Of course I figured, ok what a good time learn using gMSA accounts to run the task. It should be able to read the script file, it should have the required rights. (expect this is super good to know Thanks Leon! – If you have “Run whether user is logged in or not” your gMSA must be member of the Log on as a batch job or the local Administrators group to be able to run.) Also don’t have to worry about managing a password for the account, it should be a win all around. Let’s do it.

Pick Your Poison

You can either A) copy the script to a local path on the server, and create a scheduled task to run the script, either as system, or any standard user.

or B) create a domain account, or gMSA, and place the script in a SMB location and use a GPO to create the scheduled task on all machines.

I choose B…. but….

This is a bit of a rabbit hole so feel free to avoid this tangent by skipping to part B.

Turns out there’s no governance around the ExecutionPolicy in windows.

Microsoft has changed how definition updates are seen in update history.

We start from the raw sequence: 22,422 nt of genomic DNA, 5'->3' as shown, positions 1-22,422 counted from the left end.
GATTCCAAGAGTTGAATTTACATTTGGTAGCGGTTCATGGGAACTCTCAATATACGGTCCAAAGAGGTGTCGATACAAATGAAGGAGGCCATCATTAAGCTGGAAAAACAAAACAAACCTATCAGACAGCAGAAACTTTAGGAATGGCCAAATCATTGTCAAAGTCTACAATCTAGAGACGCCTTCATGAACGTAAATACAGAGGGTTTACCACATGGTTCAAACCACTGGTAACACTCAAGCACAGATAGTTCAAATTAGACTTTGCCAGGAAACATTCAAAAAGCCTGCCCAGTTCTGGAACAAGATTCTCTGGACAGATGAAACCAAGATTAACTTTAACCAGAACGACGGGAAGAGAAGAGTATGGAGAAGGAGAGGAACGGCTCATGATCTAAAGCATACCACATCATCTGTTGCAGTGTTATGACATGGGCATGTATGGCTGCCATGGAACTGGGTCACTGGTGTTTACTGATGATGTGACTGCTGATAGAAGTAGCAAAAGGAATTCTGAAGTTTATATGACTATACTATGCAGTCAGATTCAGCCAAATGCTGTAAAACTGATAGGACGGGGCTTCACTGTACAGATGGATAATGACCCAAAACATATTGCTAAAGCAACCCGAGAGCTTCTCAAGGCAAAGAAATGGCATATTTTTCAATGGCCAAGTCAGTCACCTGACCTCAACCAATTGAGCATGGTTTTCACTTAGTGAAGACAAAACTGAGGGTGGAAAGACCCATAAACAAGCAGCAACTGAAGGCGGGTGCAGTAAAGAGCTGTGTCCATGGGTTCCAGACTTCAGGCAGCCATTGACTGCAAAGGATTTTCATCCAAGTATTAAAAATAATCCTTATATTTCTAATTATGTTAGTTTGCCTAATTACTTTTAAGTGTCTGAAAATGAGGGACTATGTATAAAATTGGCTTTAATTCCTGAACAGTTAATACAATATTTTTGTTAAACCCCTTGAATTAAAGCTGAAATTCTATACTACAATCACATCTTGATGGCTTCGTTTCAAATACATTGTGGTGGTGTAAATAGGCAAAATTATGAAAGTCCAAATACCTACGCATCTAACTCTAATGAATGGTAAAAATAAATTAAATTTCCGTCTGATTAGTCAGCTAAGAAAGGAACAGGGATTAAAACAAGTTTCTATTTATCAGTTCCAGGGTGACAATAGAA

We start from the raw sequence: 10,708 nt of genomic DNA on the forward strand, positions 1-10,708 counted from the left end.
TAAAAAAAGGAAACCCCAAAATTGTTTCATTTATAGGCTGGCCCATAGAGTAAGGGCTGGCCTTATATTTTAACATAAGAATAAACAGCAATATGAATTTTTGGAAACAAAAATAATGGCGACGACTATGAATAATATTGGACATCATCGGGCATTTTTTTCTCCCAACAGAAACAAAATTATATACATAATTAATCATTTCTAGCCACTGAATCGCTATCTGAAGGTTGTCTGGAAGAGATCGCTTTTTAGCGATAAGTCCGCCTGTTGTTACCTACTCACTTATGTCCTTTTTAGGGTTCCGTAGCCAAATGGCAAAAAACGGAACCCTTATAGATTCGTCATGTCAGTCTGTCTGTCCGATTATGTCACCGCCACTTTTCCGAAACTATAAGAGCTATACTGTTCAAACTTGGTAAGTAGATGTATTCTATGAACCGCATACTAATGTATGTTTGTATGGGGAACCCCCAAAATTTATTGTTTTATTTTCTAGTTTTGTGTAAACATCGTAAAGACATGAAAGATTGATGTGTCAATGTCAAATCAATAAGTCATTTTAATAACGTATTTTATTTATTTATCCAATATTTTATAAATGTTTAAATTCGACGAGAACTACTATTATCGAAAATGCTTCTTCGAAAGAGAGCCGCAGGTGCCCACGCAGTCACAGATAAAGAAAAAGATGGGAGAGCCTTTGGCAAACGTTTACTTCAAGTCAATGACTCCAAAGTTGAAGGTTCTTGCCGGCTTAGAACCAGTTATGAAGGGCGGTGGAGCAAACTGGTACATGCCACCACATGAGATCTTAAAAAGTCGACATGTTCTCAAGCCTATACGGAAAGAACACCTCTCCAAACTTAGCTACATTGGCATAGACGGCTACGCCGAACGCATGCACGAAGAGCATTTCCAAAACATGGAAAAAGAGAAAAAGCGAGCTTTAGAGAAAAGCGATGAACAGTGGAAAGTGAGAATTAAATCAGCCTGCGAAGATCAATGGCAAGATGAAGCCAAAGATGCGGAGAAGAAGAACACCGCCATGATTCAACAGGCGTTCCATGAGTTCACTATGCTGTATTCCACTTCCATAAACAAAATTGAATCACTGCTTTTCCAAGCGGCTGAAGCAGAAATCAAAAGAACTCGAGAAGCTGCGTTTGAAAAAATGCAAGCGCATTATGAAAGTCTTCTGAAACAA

Note usually you should grant access to manage the machine password permission to a group, instead of machines directly, and if done so permission to the gMSA can be applied without reboot. (Though I’m sure the same might apply when applied directly to the system as well, but I have tested).

Now my mind started to wonder a bit, Is there a limitation to how many machines can have access to a gMSA? Even this more nitty gritty blog post on gMSAs doesn’t seem to state any limitations. This reddit post asking specifically around gMSA limitation.. nothing.

“unique_username065
3 years ago
You also need to give the gMSA permission to run scripts. There is a technet blog article that explains all the necessary steps to run scheduled tasks and scripts. I am on mobile, so I can’t look for it.

Just be very careful because everyone with access to the machine can potentially exploit gMSAs AFAIK.

Disclaimer: all I wrote is based in theories”

Well that TechNet blog would have been useful, I’ll keep sourcing my findings as we move along here.¬† So I’ll test it on a single machine, but I have multiple systems in an OU which ties GPOs, so how to push a GPO to just one machine in a OU?

Of course this has it’s own rabbit hole you have to considerSee here for all the details.

In short… ‘If adding “Authenticated Users” with just “Read” permissions is not an option in your environment, then you will need to add the “Domain Computers” group with “Read” Permissions. If you want to limit it beyond the Domain Computers group: Administrators can also create a new domain group and add the computer accounts to the group so you can limit the “Read Access” on a Group Policy Object (GPO).’